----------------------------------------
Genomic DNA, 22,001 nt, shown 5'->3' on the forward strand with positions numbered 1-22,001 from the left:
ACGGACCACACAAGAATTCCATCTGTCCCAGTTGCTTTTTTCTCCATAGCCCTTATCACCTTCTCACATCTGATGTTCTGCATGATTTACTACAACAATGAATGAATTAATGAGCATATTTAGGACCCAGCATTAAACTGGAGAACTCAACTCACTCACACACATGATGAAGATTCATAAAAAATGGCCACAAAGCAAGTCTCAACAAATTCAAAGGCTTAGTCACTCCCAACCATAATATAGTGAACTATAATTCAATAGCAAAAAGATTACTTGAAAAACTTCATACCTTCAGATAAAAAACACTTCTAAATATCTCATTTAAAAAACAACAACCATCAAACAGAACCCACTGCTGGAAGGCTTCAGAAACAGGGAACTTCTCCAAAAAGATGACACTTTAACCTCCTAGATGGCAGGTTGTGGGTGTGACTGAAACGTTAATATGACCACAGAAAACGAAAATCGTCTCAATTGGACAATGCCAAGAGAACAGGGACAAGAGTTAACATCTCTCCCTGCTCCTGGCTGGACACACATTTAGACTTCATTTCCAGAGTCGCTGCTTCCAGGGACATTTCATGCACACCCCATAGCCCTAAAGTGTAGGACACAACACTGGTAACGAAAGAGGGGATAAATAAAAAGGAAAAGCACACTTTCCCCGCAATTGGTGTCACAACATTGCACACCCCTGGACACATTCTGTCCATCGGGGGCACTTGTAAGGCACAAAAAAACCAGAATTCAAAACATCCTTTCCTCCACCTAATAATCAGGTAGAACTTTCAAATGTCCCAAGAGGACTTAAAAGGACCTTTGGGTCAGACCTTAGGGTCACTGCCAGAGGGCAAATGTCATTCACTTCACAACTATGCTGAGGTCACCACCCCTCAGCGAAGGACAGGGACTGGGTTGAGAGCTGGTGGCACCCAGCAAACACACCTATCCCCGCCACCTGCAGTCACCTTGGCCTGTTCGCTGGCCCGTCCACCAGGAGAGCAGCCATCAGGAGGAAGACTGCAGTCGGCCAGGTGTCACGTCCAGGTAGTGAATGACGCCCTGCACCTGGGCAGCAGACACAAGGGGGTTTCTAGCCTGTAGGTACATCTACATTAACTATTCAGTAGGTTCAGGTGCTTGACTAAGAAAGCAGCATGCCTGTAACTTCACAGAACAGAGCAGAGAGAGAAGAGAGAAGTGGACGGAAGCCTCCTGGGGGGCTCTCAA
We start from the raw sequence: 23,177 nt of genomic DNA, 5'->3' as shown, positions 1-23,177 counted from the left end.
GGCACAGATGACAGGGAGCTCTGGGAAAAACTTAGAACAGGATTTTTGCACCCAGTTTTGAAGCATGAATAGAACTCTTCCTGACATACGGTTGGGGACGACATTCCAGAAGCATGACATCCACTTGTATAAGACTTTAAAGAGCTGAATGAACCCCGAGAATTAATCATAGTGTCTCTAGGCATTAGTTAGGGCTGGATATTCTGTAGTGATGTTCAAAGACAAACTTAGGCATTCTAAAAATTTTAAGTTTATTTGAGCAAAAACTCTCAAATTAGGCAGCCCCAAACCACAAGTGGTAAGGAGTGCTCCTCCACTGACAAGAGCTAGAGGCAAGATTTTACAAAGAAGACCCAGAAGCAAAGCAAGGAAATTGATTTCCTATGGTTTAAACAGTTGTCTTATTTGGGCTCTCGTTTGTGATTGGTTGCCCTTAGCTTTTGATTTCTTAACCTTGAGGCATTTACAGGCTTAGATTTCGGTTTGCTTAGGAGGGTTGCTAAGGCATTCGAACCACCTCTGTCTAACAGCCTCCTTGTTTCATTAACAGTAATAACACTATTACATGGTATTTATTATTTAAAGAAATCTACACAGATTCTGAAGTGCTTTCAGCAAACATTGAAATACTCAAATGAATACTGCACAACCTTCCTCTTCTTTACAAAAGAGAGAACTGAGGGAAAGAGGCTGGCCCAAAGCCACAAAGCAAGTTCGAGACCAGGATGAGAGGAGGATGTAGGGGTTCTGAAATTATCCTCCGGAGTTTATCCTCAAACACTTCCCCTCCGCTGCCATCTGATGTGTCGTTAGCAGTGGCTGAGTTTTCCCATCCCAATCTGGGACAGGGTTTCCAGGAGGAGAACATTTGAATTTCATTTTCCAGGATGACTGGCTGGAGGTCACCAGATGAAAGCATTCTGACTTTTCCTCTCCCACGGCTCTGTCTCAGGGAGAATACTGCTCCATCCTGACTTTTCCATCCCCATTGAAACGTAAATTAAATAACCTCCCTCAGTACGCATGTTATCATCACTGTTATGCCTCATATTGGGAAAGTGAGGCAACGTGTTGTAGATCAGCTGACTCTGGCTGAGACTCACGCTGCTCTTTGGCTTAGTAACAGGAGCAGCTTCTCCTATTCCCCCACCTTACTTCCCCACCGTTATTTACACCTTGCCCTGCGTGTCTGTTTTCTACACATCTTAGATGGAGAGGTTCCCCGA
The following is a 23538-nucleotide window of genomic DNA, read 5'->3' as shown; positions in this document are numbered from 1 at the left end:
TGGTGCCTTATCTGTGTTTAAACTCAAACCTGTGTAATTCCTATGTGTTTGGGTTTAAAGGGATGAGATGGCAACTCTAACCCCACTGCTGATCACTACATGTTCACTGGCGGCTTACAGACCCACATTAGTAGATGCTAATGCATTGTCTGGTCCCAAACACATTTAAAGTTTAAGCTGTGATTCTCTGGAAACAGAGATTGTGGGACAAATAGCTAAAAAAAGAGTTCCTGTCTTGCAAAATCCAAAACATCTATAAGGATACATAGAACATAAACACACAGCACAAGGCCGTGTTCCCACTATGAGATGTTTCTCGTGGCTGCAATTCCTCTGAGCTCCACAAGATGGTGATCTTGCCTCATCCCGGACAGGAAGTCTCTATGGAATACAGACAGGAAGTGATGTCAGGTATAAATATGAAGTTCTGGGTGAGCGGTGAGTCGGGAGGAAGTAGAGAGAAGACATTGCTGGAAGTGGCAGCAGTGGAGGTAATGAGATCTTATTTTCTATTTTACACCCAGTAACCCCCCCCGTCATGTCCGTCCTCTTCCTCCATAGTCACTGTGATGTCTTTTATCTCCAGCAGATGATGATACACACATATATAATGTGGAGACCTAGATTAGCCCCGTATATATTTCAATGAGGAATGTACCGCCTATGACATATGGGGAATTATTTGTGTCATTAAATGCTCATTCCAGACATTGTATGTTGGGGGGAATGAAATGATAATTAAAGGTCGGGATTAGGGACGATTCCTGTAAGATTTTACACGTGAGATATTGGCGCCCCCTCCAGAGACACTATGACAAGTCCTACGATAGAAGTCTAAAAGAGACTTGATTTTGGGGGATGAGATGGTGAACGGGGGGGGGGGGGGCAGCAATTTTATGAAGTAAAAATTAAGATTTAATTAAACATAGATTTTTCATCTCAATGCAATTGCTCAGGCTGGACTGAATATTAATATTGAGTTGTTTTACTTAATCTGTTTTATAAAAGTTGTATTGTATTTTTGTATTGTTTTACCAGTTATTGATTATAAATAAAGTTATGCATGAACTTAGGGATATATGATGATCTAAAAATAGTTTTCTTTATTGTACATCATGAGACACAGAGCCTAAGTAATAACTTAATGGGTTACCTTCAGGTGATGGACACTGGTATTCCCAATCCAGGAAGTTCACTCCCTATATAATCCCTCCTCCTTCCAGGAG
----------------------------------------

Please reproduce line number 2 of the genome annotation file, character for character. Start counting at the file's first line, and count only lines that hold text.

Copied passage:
ACGGACCACACAAGAATTCCATCTGTCCCAGTTGCTTTTTTCTCCATAGCCCTTATCACCTTCTCACATCTGATGTTCTGCATGATTTACTACAACAATGAATGAATTAATGAGCATATTTAGGACCCAGCATTAAACTGGAGAACTCAACTCACTCACACACATGATGAAGATTCATAAAAAATGGCCACAAAGCAAGTCTCAACAAATTCAAAGGCTTAGTCACTCCCAACCATAATATAGTGAACTATAATTCAATAGCAAAAAGATTACTTGAAAAACTTCATACCTTCAGATAAAAAACACTTCTAAATATCTCATTTAAAAAACAACAACCATCAAACAGAACCCACTGCTGGAAGGCTTCAGAAACAGGGAACTTCTCCAAAAAGATGACACTTTAACCTCCTAGATGGCAGGTTGTGGGTGTGACTGAAACGTTAATATGACCACAGAAAACGAAAATCGTCTCAATTGGACAATGCCAAGAGAACAGGGACAAGAGTTAACATCTCTCCCTGCTCCTGGCTGGACACACATTTAGACTTCATTTCCAGAGTCGCTGCTTCCAGGGACATTTCATGCACACCCCATAGCCCTAAAGTGTAGGACACAACACTGGTAACGAAAGAGGGGATAAATAAAAAGGAAAAGCACACTTTCCCCGCAATTGGTGTCACAACATTGCACACCCCTGGACACATTCTGTCCATCGGGGGCACTTGTAAGGCACAAAAAAACCAGAATTCAAAACATCCTTTCCTCCACCTAATAATCAGGTAGAACTTTCAAATGTCCCAAGAGGACTTAAAAGGACCTTTGGGTCAGACCTTAGGGTCACTGCCAGAGGGCAAATGTCATTCACTTCACAACTATGCTGAGGTCACCACCCCTCAGCGAAGGACAGGGACTGGGTTGAGAGCTGGTGGCACCCAGCAAACACACCTATCCCCGCCACCTGCAGTCACCTTGGCCTGTTCGCTGGCCCGTCCACCAGGAGAGCAGCCATCAGGAGGAAGACTGCAGTCGGCCAGGTGTCACGTCCAGGTAGTGAATGACGCCCTGCACCTGGGCAGCAGACACAAGGGGGTTTCTAGCCTGTAGGTACATCTACATTAACTATTCAGTAGGTTCAGGTGCTTGACTAAGAAAGCAGCATGCCTGTAACTTCACAGAACAGAGCAGAGAGAGAAGAGAGAAGTGGACGGAAGCCTCCTGGGGGGCTCTCAA